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Dollar is ravaged as Fed goes to zero interest rates

December 17, 2008 |  2:31 pm

The dollar has been thrown to the wolves by the Federal Reserve’s decision Tuesday to slash its benchmark short-term interest rate to as low as zero.

Do Fed policymakers care about the greenback's fate? For now, they obviously don’t.

The dollar was ravaged in currency trading today, particularly against its major rival, the euro. The European common currency soared to a 12-week high of $1.442, up from $1.398 on Tuesday and $1.271 two weeks ago.

The dollar also plunged to a new 13-year low of 87.24 yen, from 89.35 on Tuesday and 93.30 two weeks ago.

Wolfpack Currency values often are a function of countries’ interest rates, and with the U.S. now at zero on short-term rates, global investors can find better returns on their cash almost anywhere else. That’s a potential drain on the dollar as money shifts elsewhere.

The European Central Bank’s benchmark rate is at 2.5%. Canada's is at 1.5%. Even Japan's, at 0.3%, is higher than the Fed’s target range of zero to 0.25% for its key rate.

"Japan no longer has the lowest-yielding currency in the industrialized world. It’s the U.S.," said Kathy Lien, head of currency research at GFT Forex in New York.

OK. But a currency’s value also is supposed to be a function of a country’s economic outlook. And it isn’t as if the European economy is looking swell for 2009.

Other than U.S. interest rates, "Nothing fundamentally has changed" in the global economy, said Win Thin, senior currency strategist at Brown Bros. Harriman & Co. in New York. "There are bad numbers everywhere."

In fact, some economists believe Europe is at risk of a needlessly ugly recession in part because the European Central Bank has been relatively slow to cut interest rates.

"I think European policy is on the wrong page," Thin said.

But for the moment, the Fed’s move offers traders a great excuse to take profits in the dollar after its sharp rally of the last five months. The euro had plunged as low as $1.24 in mid-November, from nearly $1.60 in July, as global investors rushed into the dollar as a safety play.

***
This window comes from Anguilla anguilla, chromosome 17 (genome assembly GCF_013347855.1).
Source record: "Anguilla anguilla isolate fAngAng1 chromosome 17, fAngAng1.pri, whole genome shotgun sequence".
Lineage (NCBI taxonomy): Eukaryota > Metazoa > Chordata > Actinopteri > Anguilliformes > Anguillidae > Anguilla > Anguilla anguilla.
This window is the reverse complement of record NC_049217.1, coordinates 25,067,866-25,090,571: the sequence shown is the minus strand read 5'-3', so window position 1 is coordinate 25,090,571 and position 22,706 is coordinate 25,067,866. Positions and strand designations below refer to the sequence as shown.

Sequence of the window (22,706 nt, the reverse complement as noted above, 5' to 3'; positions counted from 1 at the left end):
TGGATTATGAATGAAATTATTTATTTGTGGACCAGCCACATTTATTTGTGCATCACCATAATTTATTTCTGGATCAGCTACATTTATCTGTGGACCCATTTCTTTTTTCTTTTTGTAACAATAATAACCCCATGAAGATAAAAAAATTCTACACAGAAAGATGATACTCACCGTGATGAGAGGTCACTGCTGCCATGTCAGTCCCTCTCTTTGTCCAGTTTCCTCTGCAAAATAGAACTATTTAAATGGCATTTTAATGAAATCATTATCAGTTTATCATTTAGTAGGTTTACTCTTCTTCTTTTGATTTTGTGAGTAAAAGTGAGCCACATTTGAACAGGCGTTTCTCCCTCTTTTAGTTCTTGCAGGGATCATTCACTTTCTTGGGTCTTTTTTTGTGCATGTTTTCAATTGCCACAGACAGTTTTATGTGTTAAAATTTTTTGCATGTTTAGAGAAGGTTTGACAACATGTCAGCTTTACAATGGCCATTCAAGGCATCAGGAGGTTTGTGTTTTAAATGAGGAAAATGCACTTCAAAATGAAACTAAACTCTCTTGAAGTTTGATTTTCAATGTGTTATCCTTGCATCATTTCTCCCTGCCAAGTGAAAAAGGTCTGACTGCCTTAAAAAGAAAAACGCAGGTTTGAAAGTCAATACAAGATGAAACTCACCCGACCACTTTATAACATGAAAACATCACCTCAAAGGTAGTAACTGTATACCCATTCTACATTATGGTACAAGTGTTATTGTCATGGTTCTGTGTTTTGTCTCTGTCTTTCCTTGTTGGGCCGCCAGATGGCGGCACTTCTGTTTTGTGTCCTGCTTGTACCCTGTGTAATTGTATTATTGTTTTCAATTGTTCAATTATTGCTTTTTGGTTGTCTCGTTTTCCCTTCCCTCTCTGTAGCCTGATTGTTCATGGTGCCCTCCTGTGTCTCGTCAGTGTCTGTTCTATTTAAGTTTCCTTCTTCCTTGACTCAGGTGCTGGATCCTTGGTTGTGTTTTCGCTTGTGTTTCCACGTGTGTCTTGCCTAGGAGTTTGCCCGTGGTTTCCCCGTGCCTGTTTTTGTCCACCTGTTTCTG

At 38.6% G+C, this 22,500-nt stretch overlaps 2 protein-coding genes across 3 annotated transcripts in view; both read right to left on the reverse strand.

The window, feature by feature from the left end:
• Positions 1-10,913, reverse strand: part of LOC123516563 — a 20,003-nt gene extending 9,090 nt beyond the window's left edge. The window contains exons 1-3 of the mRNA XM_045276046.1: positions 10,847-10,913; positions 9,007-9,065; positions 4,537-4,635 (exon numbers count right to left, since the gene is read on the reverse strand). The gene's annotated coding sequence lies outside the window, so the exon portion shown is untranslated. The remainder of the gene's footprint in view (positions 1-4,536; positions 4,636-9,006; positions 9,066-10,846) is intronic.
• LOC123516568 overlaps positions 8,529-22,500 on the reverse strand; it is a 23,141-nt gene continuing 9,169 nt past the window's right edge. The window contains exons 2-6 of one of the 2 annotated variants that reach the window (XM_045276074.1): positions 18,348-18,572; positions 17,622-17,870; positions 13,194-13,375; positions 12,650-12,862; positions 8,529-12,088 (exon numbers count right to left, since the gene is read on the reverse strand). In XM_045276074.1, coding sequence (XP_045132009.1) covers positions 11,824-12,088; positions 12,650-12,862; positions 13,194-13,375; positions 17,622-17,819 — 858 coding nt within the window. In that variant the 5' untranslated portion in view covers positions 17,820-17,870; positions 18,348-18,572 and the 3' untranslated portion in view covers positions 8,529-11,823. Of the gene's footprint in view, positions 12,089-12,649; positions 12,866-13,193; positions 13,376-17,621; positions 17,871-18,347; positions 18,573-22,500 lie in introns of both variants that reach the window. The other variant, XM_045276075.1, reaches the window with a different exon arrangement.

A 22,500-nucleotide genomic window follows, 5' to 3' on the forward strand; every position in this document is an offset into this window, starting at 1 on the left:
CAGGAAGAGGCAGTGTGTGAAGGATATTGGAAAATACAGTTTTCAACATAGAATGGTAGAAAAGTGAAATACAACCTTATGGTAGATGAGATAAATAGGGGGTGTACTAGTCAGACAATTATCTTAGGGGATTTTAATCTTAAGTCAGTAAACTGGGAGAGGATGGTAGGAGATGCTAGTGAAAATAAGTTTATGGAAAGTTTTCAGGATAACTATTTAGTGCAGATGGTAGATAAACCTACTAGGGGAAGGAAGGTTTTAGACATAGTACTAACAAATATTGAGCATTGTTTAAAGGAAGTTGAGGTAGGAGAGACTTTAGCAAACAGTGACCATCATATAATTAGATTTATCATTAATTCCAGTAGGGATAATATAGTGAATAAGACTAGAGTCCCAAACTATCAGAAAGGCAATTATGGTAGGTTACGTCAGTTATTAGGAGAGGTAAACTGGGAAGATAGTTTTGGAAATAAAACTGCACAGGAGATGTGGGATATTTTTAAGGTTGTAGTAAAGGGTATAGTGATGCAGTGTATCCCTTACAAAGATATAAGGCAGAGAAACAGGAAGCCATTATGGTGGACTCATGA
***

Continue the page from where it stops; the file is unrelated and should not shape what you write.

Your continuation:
Is a debased dollar a bad thing? It threatens higher inflation, eventually, because we have to pay more for foreign goods (and to travel overseas). So it makes us poorer as a nation, to be sure.

And that gives investors more of a reason to distrust paper currencies in general -- which is why gold has surged this week. Near-term gold futures rose $25.80 to $867.50 an ounce today in New York, the highest since early October.

But with the Fed battling severe deflationary head winds as the economy sinks, a weak dollar is the least of its problems for now. If the Treasury were having trouble selling its debt because foreigners were balking at dollar-denominated securities, a falling buck might be an issue. But as everyone knows, Treasury bond yields are at or near generational lows.

What’s more, you won’t be hearing any complaints from U.S. manufacturers about a sliding dollar, because their products are getting cheaper abroad. "A weak dollar will be one of the key factors that will pull the U.S. out of its slump," Lien said. "Any central banker fighting a recession will want a weak currency."

Still, the risk with any currency debasement is that it won't stop just because central bankers have decided that enough is enough.

-- Tom Petruno

Photo credit: Louise Gubb / For The Los Angeles Times